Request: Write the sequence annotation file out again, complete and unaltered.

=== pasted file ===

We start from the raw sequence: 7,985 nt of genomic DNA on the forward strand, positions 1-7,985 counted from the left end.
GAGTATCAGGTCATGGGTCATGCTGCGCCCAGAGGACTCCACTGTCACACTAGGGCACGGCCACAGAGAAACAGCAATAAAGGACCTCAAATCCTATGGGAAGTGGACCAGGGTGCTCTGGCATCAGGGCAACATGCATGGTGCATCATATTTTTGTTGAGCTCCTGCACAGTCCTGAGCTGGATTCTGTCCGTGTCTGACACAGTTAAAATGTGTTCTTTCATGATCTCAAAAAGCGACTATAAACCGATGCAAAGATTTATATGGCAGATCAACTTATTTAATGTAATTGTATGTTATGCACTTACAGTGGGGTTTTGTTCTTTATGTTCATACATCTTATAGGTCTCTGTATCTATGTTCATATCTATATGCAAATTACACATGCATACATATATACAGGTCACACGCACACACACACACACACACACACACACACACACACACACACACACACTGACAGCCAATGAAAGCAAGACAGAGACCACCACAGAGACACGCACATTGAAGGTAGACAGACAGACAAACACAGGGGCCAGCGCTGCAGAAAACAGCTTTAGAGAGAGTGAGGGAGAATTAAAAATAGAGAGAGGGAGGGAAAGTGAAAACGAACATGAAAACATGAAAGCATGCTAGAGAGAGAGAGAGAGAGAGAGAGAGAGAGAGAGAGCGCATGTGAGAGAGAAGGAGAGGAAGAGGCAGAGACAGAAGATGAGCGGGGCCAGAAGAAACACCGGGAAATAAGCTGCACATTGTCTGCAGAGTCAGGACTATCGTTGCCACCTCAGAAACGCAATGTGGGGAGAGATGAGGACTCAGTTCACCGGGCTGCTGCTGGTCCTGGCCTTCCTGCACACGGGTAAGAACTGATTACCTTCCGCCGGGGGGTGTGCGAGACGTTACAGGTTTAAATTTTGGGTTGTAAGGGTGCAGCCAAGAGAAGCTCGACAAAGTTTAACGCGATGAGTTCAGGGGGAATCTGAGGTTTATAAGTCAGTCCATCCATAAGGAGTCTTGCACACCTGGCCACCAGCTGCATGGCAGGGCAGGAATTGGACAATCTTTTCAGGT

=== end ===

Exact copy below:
We start from the raw sequence: 7,985 nt of genomic DNA on the forward strand, positions 1-7,985 counted from the left end.
GAGTATCAGGTCATGGGTCATGCTGCGCCCAGAGGACTCCACTGTCACACTAGGGCACGGCCACAGAGAAACAGCAATAAAGGACCTCAAATCCTATGGGAAGTGGACCAGGGTGCTCTGGCATCAGGGCAACATGCATGGTGCATCATATTTTTGTTGAGCTCCTGCACAGTCCTGAGCTGGATTCTGTCCGTGTCTGACACAGTTAAAATGTGTTCTTTCATGATCTCAAAAAGCGACTATAAACCGATGCAAAGATTTATATGGCAGATCAACTTATTTAATGTAATTGTATGTTATGCACTTACAGTGGGGTTTTGTTCTTTATGTTCATACATCTTATAGGTCTCTGTATCTATGTTCATATCTATATGCAAATTACACATGCATACATATATACAGGTCACACGCACACACACACACACACACACACACACACACACACACACACACACACTGACAGCCAATGAAAGCAAGACAGAGACCACCACAGAGACACGCACATTGAAGGTAGACAGACAGACAAACACAGGGGCCAGCGCTGCAGAAAACAGCTTTAGAGAGAGTGAGGGAGAATTAAAAATAGAGAGAGGGAGGGAAAGTGAAAACGAACATGAAAACATGAAAGCATGCTAGAGAGAGAGAGAGAGAGAGAGAGAGAGAGAGAGAGCGCATGTGAGAGAGAAGGAGAGGAAGAGGCAGAGACAGAAGATGAGCGGGGCCAGAAGAAACACCGGGAAATAAGCTGCACATTGTCTGCAGAGTCAGGACTATCGTTGCCACCTCAGAAACGCAATGTGGGGAGAGATGAGGACTCAGTTCACCGGGCTGCTGCTGGTCCTGGCCTTCCTGCACACGGGTAAGAACTGATTACCTTCCGCCGGGGGGTGTGCGAGACGTTACAGGTTTAAATTTTGGGTTGTAAGGGTGCAGCCAAGAGAAGCTCGACAAAGTTTAACGCGATGAGTTCAGGGGGAATCTGAGGTTTATAAGTCAGTCCATCCATAAGGAGTCTTGCACACCTGGCCACCAGCTGCATGGCAGGGCAGGAATTGGACAATCTTTTCAGGT